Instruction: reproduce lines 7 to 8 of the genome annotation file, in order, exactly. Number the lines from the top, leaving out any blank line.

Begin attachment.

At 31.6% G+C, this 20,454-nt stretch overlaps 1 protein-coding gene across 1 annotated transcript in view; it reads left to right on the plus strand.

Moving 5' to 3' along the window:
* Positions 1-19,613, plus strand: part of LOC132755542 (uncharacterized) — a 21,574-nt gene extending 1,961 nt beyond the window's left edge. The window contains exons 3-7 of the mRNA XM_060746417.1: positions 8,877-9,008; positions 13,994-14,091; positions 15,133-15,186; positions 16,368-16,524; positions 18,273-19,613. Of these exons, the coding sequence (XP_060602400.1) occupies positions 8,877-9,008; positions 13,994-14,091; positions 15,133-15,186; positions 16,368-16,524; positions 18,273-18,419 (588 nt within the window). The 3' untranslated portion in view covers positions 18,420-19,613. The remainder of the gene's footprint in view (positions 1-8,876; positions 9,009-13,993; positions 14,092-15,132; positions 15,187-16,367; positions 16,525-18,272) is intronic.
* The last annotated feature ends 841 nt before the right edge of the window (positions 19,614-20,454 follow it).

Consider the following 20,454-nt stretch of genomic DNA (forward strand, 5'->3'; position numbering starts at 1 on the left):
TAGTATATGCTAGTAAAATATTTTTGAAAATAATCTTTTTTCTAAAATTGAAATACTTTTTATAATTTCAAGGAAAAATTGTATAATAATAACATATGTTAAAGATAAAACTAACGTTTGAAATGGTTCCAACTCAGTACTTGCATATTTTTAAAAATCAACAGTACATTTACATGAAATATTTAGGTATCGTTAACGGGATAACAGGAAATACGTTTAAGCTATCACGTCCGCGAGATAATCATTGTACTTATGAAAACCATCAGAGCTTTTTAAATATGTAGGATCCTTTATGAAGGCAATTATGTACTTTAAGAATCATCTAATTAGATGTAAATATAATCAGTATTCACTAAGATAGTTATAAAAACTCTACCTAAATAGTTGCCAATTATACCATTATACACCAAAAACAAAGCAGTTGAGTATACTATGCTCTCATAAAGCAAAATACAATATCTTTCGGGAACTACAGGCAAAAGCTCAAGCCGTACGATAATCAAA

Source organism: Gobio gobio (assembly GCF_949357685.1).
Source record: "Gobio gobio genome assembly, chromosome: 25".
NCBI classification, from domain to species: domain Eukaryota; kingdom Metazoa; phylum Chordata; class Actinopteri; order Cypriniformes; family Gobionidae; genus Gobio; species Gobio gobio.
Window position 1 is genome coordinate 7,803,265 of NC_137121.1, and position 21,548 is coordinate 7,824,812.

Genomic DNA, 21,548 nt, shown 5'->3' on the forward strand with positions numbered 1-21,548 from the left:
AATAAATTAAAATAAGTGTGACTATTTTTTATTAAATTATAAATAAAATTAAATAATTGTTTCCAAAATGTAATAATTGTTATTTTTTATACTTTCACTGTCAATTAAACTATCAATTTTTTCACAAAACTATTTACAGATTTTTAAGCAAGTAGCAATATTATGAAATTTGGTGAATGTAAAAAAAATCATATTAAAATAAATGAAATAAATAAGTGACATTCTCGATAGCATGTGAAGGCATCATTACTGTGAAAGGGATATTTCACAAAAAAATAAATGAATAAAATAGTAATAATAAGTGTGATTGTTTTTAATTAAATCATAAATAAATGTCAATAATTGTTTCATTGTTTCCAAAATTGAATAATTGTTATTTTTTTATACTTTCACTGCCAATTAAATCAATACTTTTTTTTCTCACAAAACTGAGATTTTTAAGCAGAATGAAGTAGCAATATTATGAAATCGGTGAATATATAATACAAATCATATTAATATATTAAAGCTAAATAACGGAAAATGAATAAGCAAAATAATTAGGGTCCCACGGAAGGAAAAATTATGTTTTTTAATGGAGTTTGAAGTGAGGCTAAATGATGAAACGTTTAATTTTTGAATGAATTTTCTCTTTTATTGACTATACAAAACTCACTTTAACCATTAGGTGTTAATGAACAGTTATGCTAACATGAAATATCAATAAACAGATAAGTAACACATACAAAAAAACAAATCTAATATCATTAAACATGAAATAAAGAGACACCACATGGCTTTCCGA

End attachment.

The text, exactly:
Source organism: Gobio gobio (assembly GCF_949357685.1).
Source record: "Gobio gobio genome assembly, chromosome: 25".